Youth has a task on its hands but they do not have to fighteveryone. The strangers, the confused and the lost in this world are not the youngpeople, but their parents. Youth should not dismiss them but should guide and teachtheir elders. Their most valuable ally may be the 'healthy' farmers and their wholesomefood. It could well be that city kids and these 'rebel' farmers will create the humanenvironment revolution.

   There was variety and durability in the natural landscapes,but mankind has merely imposed his smothering clutter on Nature's living environment.He failed to design the special purpose landscapes for himself. The older professionsand each of the new professions which had to do with land use, merely added theirrandom pieces. Even the English countryside has no logical basis of design. Its pleasingappearance today arose from an era of tree planting which engendered a consciousnessof landscape, at the end of the seventeenth century and continued through the eighteenthcentury. There were fears that the nation was in danger of running short of hardwoodfor the fleet and for building purposes generally. Evelyn's book on forestry, "Silva",was published in 1678 and exerted a strong influence on the landed gentry.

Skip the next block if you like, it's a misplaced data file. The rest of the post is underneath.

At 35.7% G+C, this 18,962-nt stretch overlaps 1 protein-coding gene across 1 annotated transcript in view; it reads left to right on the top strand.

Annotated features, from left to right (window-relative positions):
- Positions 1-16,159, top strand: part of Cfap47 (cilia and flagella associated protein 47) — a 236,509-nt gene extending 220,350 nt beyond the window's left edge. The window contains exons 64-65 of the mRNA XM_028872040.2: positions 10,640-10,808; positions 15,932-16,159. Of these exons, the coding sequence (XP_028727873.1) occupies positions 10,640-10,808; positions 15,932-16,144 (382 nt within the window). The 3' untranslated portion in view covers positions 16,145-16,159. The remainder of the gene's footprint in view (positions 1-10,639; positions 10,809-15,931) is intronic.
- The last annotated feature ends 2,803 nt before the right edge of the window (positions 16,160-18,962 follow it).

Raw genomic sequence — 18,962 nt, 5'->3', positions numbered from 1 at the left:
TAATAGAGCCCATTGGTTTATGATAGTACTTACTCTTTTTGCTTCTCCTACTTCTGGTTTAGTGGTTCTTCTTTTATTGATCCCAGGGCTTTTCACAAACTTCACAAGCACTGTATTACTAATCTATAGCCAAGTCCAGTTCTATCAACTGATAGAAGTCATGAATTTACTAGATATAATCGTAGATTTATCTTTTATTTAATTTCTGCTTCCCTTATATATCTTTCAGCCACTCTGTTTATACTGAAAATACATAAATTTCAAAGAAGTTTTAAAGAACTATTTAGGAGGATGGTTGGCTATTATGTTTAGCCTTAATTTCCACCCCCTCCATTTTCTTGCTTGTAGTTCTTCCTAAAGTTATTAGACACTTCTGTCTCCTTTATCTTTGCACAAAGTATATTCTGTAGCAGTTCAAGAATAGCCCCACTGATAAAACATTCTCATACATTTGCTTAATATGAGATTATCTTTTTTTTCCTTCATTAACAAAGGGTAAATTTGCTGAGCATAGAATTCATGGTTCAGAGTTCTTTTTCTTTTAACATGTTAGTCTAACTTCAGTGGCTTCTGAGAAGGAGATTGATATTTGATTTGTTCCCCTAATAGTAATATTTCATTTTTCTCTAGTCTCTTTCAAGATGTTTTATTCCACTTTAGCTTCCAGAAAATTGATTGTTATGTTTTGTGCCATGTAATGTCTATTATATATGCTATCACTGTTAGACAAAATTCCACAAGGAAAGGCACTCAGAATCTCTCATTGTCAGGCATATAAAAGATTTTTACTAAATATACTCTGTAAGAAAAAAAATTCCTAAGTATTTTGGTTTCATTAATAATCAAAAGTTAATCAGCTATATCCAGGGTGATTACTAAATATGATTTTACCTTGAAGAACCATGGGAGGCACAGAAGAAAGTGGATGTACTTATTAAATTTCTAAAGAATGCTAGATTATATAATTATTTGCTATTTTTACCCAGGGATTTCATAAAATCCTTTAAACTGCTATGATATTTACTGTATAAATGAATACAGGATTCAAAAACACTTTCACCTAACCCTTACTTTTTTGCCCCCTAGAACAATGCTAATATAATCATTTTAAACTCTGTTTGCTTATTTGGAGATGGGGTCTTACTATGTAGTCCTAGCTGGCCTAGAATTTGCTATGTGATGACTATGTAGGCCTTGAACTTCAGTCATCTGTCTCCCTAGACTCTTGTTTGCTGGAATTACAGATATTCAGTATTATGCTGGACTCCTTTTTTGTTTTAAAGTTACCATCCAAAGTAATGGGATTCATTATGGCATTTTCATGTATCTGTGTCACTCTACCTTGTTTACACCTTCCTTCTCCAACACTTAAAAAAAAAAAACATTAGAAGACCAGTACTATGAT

I saw these landscapes during the spring and summer of 1958and visited some of the majestic homes, manors and castles. These buildings withtheir mature trees and artificial lakes seemed to lord it over the lush green fieldswith their copses, hedgerows, and planted forests. Even the fences and gateways possessedtheir measure of conceit. The near perfection of each individual factor had combinedin a mild and gentle climate to create a mosaic scene of great beauty.

   The fragile nature of the landscape was apparent in the droughtof 1959 when it reminded an Australian of his droughty homeland.

   This book shows that the harmony of pure design in the landscapesof Nature has always been overlooked. It offers a simple extension of Nature's wayfor the design of the environment of man.